In Nigeria alone, one must distinguish between three types of incidents.
1. The conflict over land between nomadic herders and farmers. However, if the Fulani’s cattle destroyed farmland, this would usually be resolved locally.
2 Gang Criminality. There is also the possibility of gang criminality. “This is a crime, which must be regarded as such,” says Tilde. “If a state cannot enforce its laws, that’s a problem.”
The third type is the most problematic
In the struggle for political supremacy in Nigerian states, local rulers would often strengthen their own ethnic groups and agitate against minorities.
The consequence of this, says Tilde, is essentially “ethnic cleansing.”
For example, the Fulani recalled a bloodbath in Taraba state in June 2017, where around 200 people were massacred. For Major General Benjamin Ahanotu, there was no doubt that the goal was to wipe out the Fulani population.
In January it was announced that the Ministry of Justice had ordered the release of all suspects following the massacre. At the end of April, Governor Aminu Yaminu‘s assistant was arrested in neighboring Benue. Aminu, who is allegedly linked to the Islamic extremist group Boko Haram, is accused of distributing thousands of rifles to the population.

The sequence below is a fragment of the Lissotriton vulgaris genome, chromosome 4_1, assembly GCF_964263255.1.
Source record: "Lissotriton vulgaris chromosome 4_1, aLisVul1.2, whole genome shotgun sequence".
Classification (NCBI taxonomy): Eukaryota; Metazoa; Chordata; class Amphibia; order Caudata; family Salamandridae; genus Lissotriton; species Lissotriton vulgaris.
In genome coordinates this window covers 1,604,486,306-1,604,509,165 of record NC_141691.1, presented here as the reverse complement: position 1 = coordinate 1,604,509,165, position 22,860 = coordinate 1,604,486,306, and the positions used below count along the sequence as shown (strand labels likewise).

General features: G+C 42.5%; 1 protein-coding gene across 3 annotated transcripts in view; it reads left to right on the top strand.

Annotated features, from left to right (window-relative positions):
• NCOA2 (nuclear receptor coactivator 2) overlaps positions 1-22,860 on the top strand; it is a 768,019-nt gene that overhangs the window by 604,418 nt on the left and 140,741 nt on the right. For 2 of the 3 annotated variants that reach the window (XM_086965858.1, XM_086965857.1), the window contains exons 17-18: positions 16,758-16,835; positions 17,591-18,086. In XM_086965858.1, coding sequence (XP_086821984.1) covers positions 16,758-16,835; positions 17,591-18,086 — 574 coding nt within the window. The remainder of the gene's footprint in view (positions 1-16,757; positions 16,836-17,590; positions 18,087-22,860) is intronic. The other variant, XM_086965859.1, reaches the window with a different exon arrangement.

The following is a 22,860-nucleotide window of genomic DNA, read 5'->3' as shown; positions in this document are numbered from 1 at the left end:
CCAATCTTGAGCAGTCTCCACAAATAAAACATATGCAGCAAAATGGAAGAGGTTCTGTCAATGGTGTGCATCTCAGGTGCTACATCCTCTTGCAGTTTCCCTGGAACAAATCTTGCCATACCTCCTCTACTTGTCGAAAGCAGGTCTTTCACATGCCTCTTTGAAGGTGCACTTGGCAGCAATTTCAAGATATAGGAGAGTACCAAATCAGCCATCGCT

The duty of states
Current approaches to solving the problem often target the state level. Tilde names Senegal and Mauritania as positive examples in this regard. “Such conflicts now do not exist because of the implementation of legal factors in place between the two countries,” says Tilde. Cattle herds have to be registered and cannot cross the border unnoticed. Alternate areas are designated for the cattle, so that they do not graze on farmland.
In Cameroon, the Fulani herdsmen have a better deal, says Usman Shehu, with full rights and obligations. The state receives taxes from the shepherds — but heavy penalties are imposed if their cattle are robbed or killed.
In Mali, action has begun with announcements. The government in Bamako condemned the incitement to ethnic hatred and threatened criminal prosecution accordingly. In Nigeria, a commission has been set up to deal with the conflicts. But experts still remain skeptical as to whether an improvement on the ground can really be achieved.